[Haskell-beginners] Cryptography

Magnus Therning magnus at therning.org
Wed Oct 8 05:07:19 EDT 2008

On Wed, Oct 8, 2008 at 8:14 AM, Jeffrey Drake <jeffd at techsociety.ca> wrote:
> I have an application where I would like to use AES to have a
> public/private key pair and digitally sign/verify documents.

As another responder pointed out, AES is symmetric, i.e. the same key
is used for both encryption and decryption.  What you most likely want
is a layered approach, where you use AES to encrypt the payload and
then an asymmetric crypto like RSA to encrypt the AES key.  I'd
strongly suggest you locate a copy of Bruce Schneier's Applied
Cryptography to make sure you have a better understanding of what you
are doing.  Crypto is complicated, even renowned experts have been
known to get things wrong :-)

> I have found documentation for a library that does the encryption:
> http://www.haskell.org/crypto/doc/html/Codec-Encryption-AES.html
> However, it seems to have only two methods:
> encrypt :: AESKey a => a -> Word128 -> Word128
> decrypt :: AESKey a => a -> Word128 -> Word128
> A problem for me, I don't know where AESKey is supposed to come from, or
> how to use this to sign things. My ignorance of this topic does not
> help. Would it be correct to say that signing a document is similar to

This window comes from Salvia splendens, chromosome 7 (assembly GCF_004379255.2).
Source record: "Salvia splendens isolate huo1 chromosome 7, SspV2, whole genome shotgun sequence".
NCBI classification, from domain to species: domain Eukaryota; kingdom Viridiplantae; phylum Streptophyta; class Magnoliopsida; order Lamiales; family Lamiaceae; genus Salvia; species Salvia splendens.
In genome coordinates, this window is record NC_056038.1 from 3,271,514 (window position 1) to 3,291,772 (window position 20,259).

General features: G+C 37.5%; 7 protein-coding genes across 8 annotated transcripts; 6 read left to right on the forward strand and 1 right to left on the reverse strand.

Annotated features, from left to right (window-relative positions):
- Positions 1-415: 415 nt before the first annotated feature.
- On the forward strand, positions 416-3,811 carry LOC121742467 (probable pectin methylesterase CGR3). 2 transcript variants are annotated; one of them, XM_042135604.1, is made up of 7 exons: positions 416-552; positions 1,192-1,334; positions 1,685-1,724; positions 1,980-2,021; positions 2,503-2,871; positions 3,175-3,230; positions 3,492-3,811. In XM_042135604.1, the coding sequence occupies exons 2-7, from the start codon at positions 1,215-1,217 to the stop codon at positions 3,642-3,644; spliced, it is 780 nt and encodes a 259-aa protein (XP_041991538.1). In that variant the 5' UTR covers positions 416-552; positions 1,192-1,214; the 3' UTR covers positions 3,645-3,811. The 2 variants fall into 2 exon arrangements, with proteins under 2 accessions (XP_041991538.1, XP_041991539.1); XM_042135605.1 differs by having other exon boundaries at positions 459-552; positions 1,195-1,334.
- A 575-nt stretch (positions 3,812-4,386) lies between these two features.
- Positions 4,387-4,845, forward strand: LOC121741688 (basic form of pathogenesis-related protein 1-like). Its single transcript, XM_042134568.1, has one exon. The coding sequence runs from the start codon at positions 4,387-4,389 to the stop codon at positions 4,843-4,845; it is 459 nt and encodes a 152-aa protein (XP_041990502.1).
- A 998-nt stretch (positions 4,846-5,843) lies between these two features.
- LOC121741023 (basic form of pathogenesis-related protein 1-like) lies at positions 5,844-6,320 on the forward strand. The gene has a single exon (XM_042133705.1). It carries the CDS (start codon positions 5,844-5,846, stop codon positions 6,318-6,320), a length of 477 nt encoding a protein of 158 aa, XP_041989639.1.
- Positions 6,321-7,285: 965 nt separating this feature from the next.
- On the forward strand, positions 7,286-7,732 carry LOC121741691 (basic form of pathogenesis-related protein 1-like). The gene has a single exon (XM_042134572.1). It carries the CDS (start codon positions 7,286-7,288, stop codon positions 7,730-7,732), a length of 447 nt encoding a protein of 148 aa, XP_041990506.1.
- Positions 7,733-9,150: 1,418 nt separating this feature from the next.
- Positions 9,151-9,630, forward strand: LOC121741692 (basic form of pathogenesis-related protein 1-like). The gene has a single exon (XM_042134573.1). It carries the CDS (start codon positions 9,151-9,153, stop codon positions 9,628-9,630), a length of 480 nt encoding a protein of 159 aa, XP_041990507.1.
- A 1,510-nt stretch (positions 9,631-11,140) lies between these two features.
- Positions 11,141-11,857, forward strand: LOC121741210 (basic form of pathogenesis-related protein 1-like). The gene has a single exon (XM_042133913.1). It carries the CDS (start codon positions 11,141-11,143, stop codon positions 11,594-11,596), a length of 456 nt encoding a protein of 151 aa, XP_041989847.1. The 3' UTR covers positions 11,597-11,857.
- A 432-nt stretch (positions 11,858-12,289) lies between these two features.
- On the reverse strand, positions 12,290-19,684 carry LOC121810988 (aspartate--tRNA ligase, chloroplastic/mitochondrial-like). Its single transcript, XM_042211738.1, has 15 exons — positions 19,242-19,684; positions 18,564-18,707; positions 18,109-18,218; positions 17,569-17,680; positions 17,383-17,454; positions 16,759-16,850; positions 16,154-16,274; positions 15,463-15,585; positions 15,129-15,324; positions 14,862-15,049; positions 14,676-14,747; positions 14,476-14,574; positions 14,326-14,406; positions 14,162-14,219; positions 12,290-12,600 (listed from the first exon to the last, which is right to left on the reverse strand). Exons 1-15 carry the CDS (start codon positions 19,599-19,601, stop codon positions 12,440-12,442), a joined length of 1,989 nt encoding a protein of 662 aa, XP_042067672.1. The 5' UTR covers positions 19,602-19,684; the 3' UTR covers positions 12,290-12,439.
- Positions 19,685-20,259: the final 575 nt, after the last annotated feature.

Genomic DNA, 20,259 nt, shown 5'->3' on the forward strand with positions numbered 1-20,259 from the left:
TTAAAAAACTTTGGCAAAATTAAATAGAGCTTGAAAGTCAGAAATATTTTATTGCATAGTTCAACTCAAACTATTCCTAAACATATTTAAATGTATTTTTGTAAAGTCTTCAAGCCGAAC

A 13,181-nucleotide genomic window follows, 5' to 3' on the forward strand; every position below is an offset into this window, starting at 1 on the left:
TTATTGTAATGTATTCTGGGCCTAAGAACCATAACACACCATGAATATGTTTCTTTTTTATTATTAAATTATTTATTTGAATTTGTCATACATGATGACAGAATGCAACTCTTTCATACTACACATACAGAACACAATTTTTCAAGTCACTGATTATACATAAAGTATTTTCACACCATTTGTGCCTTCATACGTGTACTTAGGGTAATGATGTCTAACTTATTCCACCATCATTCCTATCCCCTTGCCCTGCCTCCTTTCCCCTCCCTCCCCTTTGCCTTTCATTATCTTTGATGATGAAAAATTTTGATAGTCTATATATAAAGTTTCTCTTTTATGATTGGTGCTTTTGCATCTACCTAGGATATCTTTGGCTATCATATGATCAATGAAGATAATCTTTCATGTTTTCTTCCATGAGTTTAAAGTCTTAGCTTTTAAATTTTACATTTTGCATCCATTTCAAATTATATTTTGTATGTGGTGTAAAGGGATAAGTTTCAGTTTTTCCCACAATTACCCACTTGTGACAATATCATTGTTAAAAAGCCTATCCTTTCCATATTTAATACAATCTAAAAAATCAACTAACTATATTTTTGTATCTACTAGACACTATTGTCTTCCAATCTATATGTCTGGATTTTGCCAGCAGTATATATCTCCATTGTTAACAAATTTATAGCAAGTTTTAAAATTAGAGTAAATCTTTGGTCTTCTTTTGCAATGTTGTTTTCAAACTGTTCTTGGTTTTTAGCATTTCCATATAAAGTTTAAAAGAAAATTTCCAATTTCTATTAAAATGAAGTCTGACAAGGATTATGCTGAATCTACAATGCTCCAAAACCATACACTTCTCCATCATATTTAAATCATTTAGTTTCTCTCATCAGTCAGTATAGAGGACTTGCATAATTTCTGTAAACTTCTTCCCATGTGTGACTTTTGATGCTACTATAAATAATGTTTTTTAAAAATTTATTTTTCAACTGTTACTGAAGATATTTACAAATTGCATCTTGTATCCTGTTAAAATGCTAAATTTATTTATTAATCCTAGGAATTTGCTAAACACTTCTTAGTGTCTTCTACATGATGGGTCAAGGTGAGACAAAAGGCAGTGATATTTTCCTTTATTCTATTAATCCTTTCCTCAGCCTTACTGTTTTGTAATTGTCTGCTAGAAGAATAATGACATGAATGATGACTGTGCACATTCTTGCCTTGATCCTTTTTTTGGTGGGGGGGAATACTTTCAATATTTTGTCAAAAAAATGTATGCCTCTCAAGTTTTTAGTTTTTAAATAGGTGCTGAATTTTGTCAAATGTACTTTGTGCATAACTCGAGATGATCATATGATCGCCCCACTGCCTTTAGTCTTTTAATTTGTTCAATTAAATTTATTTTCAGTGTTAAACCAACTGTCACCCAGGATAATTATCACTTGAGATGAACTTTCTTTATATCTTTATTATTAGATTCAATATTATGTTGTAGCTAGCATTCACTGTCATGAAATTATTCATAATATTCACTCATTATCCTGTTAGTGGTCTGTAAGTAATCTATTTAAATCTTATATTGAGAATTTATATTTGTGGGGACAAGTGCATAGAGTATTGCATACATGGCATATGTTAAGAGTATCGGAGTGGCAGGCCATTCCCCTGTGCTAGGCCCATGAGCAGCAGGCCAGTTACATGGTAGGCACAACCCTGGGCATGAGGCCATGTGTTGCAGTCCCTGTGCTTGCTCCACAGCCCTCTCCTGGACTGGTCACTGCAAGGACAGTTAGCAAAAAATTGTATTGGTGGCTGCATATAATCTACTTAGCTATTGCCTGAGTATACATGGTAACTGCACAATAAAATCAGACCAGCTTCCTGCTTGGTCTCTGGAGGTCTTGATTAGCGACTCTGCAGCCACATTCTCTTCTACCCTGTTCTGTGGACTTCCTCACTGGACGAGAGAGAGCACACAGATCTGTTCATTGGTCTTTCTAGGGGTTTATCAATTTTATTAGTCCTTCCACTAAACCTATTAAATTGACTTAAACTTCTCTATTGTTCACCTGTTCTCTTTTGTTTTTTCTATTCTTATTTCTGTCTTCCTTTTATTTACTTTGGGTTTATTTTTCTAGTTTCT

> an MD5 hash on a document?

The key should come from a good random source.  That means you need
cryptographic randomness.  All major OSs come with reasonable sources
of randomness.  However, again, here be dragons and you need to know
what you're doing.  Weak randomness leads to weak keys.

MD5 is an example of a cryptographic hash, also known as a one-way
function.  That is it's easy to get the hash from a text, but _hard_
to go in the other way.  The MD5 algorithm produces a hash that is 128
bits.  It can be used for detecting tampering, but it isn't a
signature.  OTOH many implementations of signatures use a hash in
order to avoid having to sign the entire document.

I strongly urge you to read up on crypto before adding it to any code
you are writing.  It's simply too easy to get it wrong.


Magnus Therning                        (OpenPGP: 0xAB4DFBA4)
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